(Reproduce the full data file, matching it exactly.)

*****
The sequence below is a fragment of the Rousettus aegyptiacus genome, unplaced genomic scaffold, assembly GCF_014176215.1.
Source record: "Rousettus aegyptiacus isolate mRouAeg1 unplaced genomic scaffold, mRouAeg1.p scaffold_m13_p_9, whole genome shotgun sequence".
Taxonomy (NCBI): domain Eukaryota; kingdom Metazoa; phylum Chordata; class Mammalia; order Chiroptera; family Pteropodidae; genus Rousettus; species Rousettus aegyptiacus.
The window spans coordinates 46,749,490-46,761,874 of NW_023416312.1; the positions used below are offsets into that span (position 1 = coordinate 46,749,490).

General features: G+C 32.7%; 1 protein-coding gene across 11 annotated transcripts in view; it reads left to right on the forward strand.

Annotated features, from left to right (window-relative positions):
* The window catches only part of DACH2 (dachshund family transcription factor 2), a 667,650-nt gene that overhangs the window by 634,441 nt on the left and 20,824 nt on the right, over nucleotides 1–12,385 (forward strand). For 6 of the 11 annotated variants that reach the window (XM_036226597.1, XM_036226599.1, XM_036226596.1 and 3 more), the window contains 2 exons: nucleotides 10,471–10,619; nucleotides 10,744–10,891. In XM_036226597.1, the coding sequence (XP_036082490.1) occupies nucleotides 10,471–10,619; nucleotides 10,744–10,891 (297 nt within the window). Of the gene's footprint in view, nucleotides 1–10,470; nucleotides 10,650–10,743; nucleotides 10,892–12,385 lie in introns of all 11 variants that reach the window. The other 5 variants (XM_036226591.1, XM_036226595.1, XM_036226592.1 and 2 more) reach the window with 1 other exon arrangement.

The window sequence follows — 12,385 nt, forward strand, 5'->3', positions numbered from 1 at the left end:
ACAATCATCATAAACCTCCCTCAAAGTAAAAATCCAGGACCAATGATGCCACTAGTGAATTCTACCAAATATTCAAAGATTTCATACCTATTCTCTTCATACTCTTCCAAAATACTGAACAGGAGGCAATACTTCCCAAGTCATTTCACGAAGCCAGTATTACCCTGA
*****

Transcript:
The sequence below is a fragment of the Rousettus aegyptiacus genome, unplaced genomic scaffold, assembly GCF_014176215.1.
Source record: "Rousettus aegyptiacus isolate mRouAeg1 unplaced genomic scaffold, mRouAeg1.p scaffold_m13_p_9, whole genome shotgun sequence".
Taxonomy (NCBI): domain Eukaryota; kingdom Metazoa; phylum Chordata; class Mammalia; order Chiroptera; family Pteropodidae; genus Rousettus; species Rousettus aegyptiacus.
The window spans coordinates 46,749,490-46,761,874 of NW_023416312.1; the positions used below are offsets into that span (position 1 = coordinate 46,749,490).

General features: G+C 32.7%; 1 protein-coding gene across 11 annotated transcripts in view; it reads left to right on the forward strand.

Annotated features, from left to right (window-relative positions):
* The window catches only part of DACH2 (dachshund family transcription factor 2), a 667,650-nt gene that overhangs the window by 634,441 nt on the left and 20,824 nt on the right, over nucleotides 1–12,385 (forward strand). For 6 of the 11 annotated variants that reach the window (XM_036226597.1, XM_036226599.1, XM_036226596.1 and 3 more), the window contains 2 exons: nucleotides 10,471–10,619; nucleotides 10,744–10,891. In XM_036226597.1, the coding sequence (XP_036082490.1) occupies nucleotides 10,471–10,619; nucleotides 10,744–10,891 (297 nt within the window). Of the gene's footprint in view, nucleotides 1–10,470; nucleotides 10,650–10,743; nucleotides 10,892–12,385 lie in introns of all 11 variants that reach the window. The other 5 variants (XM_036226591.1, XM_036226595.1, XM_036226592.1 and 2 more) reach the window with 1 other exon arrangement.

The window sequence follows — 12,385 nt, forward strand, 5'->3', positions numbered from 1 at the left end:
ACAATCATCATAAACCTCCCTCAAAGTAAAAATCCAGGACCAATGATGCCACTAGTGAATTCTACCAAATATTCAAAGATTTCATACCTATTCTCTTCATACTCTTCCAAAATACTGAACAGGAGGCAATACTTCCCAAGTCATTTCACGAAGCCAGTATTACCCTGA